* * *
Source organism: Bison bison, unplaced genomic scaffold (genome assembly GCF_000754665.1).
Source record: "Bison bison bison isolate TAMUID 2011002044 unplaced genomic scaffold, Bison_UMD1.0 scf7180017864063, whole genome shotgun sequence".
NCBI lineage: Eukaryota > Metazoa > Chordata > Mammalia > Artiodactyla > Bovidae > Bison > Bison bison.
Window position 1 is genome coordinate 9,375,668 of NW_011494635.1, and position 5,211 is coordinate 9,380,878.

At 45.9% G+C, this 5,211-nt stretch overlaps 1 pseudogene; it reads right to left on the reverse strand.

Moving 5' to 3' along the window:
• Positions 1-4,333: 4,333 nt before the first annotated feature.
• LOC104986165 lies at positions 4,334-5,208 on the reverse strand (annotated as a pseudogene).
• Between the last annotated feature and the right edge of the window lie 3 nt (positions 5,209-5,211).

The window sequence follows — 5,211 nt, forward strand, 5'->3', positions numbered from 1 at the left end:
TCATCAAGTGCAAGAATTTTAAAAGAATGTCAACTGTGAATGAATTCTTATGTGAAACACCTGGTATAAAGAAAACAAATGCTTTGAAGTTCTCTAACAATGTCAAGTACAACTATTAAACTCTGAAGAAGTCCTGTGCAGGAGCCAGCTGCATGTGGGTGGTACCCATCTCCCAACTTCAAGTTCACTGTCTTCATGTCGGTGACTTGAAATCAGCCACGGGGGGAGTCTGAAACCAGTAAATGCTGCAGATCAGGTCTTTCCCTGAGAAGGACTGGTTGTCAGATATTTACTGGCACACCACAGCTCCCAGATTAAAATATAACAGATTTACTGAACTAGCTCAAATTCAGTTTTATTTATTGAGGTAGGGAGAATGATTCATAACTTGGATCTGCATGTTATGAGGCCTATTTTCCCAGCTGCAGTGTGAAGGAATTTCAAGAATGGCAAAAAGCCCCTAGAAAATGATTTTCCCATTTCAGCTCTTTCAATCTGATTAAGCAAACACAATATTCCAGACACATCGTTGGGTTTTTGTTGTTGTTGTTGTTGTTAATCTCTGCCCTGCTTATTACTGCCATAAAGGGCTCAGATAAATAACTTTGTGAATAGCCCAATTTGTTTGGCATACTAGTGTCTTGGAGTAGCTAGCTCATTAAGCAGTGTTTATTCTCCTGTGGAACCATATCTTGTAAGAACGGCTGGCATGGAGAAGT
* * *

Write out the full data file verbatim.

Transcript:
Source organism: Bison bison, unplaced genomic scaffold (genome assembly GCF_000754665.1).
Source record: "Bison bison bison isolate TAMUID 2011002044 unplaced genomic scaffold, Bison_UMD1.0 scf7180017864063, whole genome shotgun sequence".
NCBI lineage: Eukaryota > Metazoa > Chordata > Mammalia > Artiodactyla > Bovidae > Bison > Bison bison.
Window position 1 is genome coordinate 9,375,668 of NW_011494635.1, and position 5,211 is coordinate 9,380,878.

At 45.9% G+C, this 5,211-nt stretch overlaps 1 pseudogene; it reads right to left on the reverse strand.

Moving 5' to 3' along the window:
• Positions 1-4,333: 4,333 nt before the first annotated feature.
• LOC104986165 lies at positions 4,334-5,208 on the reverse strand (annotated as a pseudogene).
• Between the last annotated feature and the right edge of the window lie 3 nt (positions 5,209-5,211).

The window sequence follows — 5,211 nt, forward strand, 5'->3', positions numbered from 1 at the left end:
TCATCAAGTGCAAGAATTTTAAAAGAATGTCAACTGTGAATGAATTCTTATGTGAAACACCTGGTATAAAGAAAACAAATGCTTTGAAGTTCTCTAACAATGTCAAGTACAACTATTAAACTCTGAAGAAGTCCTGTGCAGGAGCCAGCTGCATGTGGGTGGTACCCATCTCCCAACTTCAAGTTCACTGTCTTCATGTCGGTGACTTGAAATCAGCCACGGGGGGAGTCTGAAACCAGTAAATGCTGCAGATCAGGTCTTTCCCTGAGAAGGACTGGTTGTCAGATATTTACTGGCACACCACAGCTCCCAGATTAAAATATAACAGATTTACTGAACTAGCTCAAATTCAGTTTTATTTATTGAGGTAGGGAGAATGATTCATAACTTGGATCTGCATGTTATGAGGCCTATTTTCCCAGCTGCAGTGTGAAGGAATTTCAAGAATGGCAAAAAGCCCCTAGAAAATGATTTTCCCATTTCAGCTCTTTCAATCTGATTAAGCAAACACAATATTCCAGACACATCGTTGGGTTTTTGTTGTTGTTGTTGTTGTTAATCTCTGCCCTGCTTATTACTGCCATAAAGGGCTCAGATAAATAACTTTGTGAATAGCCCAATTTGTTTGGCATACTAGTGTCTTGGAGTAGCTAGCTCATTAAGCAGTGTTTATTCTCCTGTGGAACCATATCTTGTAAGAACGGCTGGCATGGAGAAGT